A Paperback Canon: The Australian Pocket Library

In 1943, the Advisory Board of the Commonwealth Literary Fund sensed an opportunity. Prime Minister Curtin had been approached by the AIF Women's Auxiliary for Prisoners of War, which requested that cheap editions of Australian books be made available to Australia's POWs. The Auxiliary had been selecting books to include in parcels to be sent overseas, and explained to Curtin that:

In making our selection we find that practically every Australian book we would wish to include is now out of print. Experience has shown that prisoners of war everywhere, as their time goes on, increasingly ask for books about their homeland.

The letter was referred to Harry Temby, the Secretary of the Commonwealth Literary Fund, for advice. Temby in turn sent it to Vance Palmer, who was then a member of the Fund's Advisory Board.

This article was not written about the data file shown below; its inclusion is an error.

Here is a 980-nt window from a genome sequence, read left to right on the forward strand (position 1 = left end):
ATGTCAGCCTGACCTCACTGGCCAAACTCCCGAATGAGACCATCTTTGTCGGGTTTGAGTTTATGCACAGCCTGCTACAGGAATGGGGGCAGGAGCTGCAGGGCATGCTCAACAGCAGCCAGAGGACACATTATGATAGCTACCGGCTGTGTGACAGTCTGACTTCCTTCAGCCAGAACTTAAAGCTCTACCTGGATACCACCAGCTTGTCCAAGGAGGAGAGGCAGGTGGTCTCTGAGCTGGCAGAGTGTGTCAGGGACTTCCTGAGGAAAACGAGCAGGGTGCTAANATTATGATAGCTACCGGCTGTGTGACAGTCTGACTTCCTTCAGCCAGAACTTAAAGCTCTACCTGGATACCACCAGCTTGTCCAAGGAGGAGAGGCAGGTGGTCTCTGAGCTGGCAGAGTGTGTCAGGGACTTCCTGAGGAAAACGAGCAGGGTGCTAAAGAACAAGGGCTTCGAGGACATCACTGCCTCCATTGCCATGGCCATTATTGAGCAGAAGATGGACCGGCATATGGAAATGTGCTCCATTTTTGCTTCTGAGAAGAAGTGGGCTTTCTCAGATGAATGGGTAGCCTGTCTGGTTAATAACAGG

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Published 1 May 2000 in Volume 19 No. 3. Subjects: Australian literary history, Australian literature - Marketing & promotion, Australian literature and writers, Australian publishers, Books, Bookselling, Commonwealth Literary Fund, Effects of war, Printing, Publishing.

Cite as: James, Neil. ‘A Paperback Canon: The Australian Pocket Library.’ Australian Literary Studies, vol. 19, no. 3, 2000. https://doi.org/10.20314/als.319b6a8dae.